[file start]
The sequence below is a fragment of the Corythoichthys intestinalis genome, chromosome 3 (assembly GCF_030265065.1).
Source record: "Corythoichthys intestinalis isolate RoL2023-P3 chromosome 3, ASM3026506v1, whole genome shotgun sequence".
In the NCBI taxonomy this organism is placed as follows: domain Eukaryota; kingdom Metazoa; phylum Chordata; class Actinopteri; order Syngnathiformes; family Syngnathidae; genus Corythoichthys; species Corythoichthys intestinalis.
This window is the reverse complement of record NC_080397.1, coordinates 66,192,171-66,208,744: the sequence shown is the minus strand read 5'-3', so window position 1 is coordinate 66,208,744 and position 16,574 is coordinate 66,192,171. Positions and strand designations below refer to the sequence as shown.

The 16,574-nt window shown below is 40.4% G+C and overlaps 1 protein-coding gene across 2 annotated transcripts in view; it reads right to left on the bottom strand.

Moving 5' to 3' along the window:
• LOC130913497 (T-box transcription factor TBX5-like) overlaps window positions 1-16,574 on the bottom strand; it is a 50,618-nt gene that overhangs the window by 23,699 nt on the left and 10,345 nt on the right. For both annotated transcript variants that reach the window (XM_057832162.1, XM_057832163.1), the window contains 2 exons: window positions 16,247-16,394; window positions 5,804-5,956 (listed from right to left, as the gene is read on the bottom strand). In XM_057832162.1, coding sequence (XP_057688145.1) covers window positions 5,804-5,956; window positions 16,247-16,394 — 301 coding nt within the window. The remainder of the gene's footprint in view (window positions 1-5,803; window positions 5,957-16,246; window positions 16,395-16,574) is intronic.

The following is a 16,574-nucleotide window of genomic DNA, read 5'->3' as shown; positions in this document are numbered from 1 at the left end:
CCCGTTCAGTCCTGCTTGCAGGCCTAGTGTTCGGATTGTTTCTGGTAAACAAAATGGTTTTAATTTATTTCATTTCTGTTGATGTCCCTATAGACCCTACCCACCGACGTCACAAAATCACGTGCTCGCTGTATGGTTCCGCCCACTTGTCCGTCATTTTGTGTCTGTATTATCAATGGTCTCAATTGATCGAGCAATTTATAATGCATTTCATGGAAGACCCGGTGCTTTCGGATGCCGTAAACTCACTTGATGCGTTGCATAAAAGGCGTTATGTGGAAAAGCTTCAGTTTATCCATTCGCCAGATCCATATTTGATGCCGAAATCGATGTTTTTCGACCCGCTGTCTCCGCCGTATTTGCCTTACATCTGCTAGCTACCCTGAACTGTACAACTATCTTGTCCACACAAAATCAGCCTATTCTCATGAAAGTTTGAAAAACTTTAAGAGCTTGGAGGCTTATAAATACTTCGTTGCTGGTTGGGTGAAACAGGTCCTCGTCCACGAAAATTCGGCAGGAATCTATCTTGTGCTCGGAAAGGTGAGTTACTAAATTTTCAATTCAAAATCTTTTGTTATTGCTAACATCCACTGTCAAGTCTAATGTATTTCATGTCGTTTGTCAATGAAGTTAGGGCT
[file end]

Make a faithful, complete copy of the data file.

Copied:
The sequence below is a fragment of the Corythoichthys intestinalis genome, chromosome 3 (assembly GCF_030265065.1).
Source record: "Corythoichthys intestinalis isolate RoL2023-P3 chromosome 3, ASM3026506v1, whole genome shotgun sequence".
In the NCBI taxonomy this organism is placed as follows: domain Eukaryota; kingdom Metazoa; phylum Chordata; class Actinopteri; order Syngnathiformes; family Syngnathidae; genus Corythoichthys; species Corythoichthys intestinalis.
This window is the reverse complement of record NC_080397.1, coordinates 66,192,171-66,208,744: the sequence shown is the minus strand read 5'-3', so window position 1 is coordinate 66,208,744 and position 16,574 is coordinate 66,192,171. Positions and strand designations below refer to the sequence as shown.

The 16,574-nt window shown below is 40.4% G+C and overlaps 1 protein-coding gene across 2 annotated transcripts in view; it reads right to left on the bottom strand.

Moving 5' to 3' along the window:
• LOC130913497 (T-box transcription factor TBX5-like) overlaps window positions 1-16,574 on the bottom strand; it is a 50,618-nt gene that overhangs the window by 23,699 nt on the left and 10,345 nt on the right. For both annotated transcript variants that reach the window (XM_057832162.1, XM_057832163.1), the window contains 2 exons: window positions 16,247-16,394; window positions 5,804-5,956 (listed from right to left, as the gene is read on the bottom strand). In XM_057832162.1, coding sequence (XP_057688145.1) covers window positions 5,804-5,956; window positions 16,247-16,394 — 301 coding nt within the window. The remainder of the gene's footprint in view (window positions 1-5,803; window positions 5,957-16,246; window positions 16,395-16,574) is intronic.

The following is a 16,574-nucleotide window of genomic DNA, read 5'->3' as shown; positions in this document are numbered from 1 at the left end:
CCCGTTCAGTCCTGCTTGCAGGCCTAGTGTTCGGATTGTTTCTGGTAAACAAAATGGTTTTAATTTATTTCATTTCTGTTGATGTCCCTATAGACCCTACCCACCGACGTCACAAAATCACGTGCTCGCTGTATGGTTCCGCCCACTTGTCCGTCATTTTGTGTCTGTATTATCAATGGTCTCAATTGATCGAGCAATTTATAATGCATTTCATGGAAGACCCGGTGCTTTCGGATGCCGTAAACTCACTTGATGCGTTGCATAAAAGGCGTTATGTGGAAAAGCTTCAGTTTATCCATTCGCCAGATCCATATTTGATGCCGAAATCGATGTTTTTCGACCCGCTGTCTCCGCCGTATTTGCCTTACATCTGCTAGCTACCCTGAACTGTACAACTATCTTGTCCACACAAAATCAGCCTATTCTCATGAAAGTTTGAAAAACTTTAAGAGCTTGGAGGCTTATAAATACTTCGTTGCTGGTTGGGTGAAACAGGTCCTCGTCCACGAAAATTCGGCAGGAATCTATCTTGTGCTCGGAAAGGTGAGTTACTAAATTTTCAATTCAAAATCTTTTGTTATTGCTAACATCCACTGTCAAGTCTAATGTATTTCATGTCGTTTGTCAATGAAGTTAGGGCT